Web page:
No deal: When planning doesn't cut it

Dover port Image copyright Getty Images
Image caption Cargo trucks pass through the check-in points at Dover

Even definitive progress can feel like two steps backwards when it comes to Brexit.

The UK and the European Union have agreed on the terms of a Withdrawal Agreement. Whether or not this means we have "a deal" remains to be seen. What it means for the chances of leaving with no deal in March 2019 are similarly anyone's guess.

With the political wrangling only just beginning, that presents a problem for the businesses who are trying to get ready for what lies ahead.

Set aside what happens for the years and decades after December 2020. Most business people I've spoken to this week would be happy just to know that we're heading into transition in March next year, preserving the status quo for a while longer and giving ourselves a bit more time to move onto the next argument.

"No deal is the worst possible case," Mike Hawes, the head of the Society of Motor Manufacturers and Traders said. "In fact, we can't even imagine any deal that is worse than no deal. So we need a deal. We need a transition period. That is essential."

But with the parliamentary maths looking challenging and no-deal a possibility, businesses are approaching a problem.

"People can only take planning so far," said one person to me this week.

How much planning businesses have done for the possibility of no deal varies widely. Sonali Parekh, from the Federation of Small Businesses, said that their research suggests only 14% of their members have planned for no deal, with no transition period.

Yet a further 41% believe they would be impacted under that scenario.

Many smaller businesses either aren't sure what they should be doing or just don't have the resources to put into making the necessary changes, according to the FSB.

But among the largest businesses, who have been thinking and planning for over two years, some may be approaching the point where they can't do much more.

At some point you just need more detail. That could mean clarity over which route we're actually taking, before the next phase of expensive decisions are made.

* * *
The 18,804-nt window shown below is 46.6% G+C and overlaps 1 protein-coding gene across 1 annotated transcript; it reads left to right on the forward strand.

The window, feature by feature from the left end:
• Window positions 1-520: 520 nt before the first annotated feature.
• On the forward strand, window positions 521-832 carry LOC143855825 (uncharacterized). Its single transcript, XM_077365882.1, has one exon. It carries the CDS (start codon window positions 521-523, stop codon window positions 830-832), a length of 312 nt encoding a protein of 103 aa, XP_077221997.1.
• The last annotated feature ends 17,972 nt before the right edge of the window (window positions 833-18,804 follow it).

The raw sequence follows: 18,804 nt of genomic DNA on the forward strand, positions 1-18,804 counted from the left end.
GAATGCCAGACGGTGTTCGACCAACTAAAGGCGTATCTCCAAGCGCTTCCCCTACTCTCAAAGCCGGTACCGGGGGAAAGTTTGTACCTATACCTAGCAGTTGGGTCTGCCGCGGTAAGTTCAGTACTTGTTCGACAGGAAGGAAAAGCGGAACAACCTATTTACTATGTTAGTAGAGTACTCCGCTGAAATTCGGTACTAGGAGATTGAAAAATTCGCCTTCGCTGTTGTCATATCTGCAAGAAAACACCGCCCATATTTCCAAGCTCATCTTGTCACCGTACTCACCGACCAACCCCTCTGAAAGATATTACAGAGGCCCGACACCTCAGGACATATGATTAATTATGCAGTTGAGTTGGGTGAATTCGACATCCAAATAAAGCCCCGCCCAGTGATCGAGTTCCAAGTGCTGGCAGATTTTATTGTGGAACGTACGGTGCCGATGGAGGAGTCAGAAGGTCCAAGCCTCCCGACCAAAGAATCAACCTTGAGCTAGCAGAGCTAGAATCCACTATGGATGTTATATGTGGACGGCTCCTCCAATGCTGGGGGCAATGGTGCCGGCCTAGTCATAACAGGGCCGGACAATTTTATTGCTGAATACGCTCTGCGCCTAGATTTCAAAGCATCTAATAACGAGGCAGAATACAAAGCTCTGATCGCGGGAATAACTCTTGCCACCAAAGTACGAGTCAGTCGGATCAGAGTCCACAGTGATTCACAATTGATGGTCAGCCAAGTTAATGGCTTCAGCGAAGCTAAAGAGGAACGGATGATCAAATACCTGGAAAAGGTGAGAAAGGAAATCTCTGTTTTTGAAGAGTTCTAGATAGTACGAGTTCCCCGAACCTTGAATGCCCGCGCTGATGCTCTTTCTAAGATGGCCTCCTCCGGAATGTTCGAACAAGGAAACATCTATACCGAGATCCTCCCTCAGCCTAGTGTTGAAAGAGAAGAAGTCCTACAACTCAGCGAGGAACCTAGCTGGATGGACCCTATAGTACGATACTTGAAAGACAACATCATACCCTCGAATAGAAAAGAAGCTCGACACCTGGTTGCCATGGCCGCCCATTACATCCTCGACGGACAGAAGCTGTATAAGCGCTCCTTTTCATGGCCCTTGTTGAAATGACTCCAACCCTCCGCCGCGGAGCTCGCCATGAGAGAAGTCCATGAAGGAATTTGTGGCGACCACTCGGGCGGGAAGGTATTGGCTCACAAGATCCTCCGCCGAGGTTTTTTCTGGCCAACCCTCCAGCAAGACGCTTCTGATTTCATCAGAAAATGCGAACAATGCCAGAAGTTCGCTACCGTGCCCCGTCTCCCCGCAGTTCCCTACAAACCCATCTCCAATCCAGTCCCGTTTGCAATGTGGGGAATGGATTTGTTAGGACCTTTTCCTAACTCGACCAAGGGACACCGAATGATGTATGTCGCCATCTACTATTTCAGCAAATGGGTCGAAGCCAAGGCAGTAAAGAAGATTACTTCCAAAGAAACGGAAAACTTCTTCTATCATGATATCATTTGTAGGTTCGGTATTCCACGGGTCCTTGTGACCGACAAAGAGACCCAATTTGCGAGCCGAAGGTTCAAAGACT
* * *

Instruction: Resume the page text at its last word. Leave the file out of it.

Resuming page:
Or it could be more prosaic: details of what paperwork will be need after we leave, what new systems will be used, what new processes businesses who are trading with Europe will need to go through.

In part, this may require a bit of government catch-up.

"The government I think is increasingly prepared but from quite a long way back and I think most of them wish they'd started earlier," said Ian Wright, head of the Food and Drink Federation.

It's also a function of running short of time.

Tim Morris from the UK Major Ports Group said: "In terms of the ports themselves, there is not a great deal more that can be done at this point in terms of, for example, building physical infrastructure. The time for that has passed. We're now in the realm of optimising what we've already got and making sure that systems and processes that work well right now are able to cope with increased volumes."

The difficulty is that even the biggest businesses can't control everything. "If it goes down the chaotic route, even the best laid plans can't guarantee your products get to their destination" one person said. "Because everyone else might not be prepared."

That could include smaller companies in supply chains.

"You can't really prepare for the unknown on a scale that we're about to face it," says Mr Wright. "I'm often accused of scare-mongering. I plead guilty. It is very scary."

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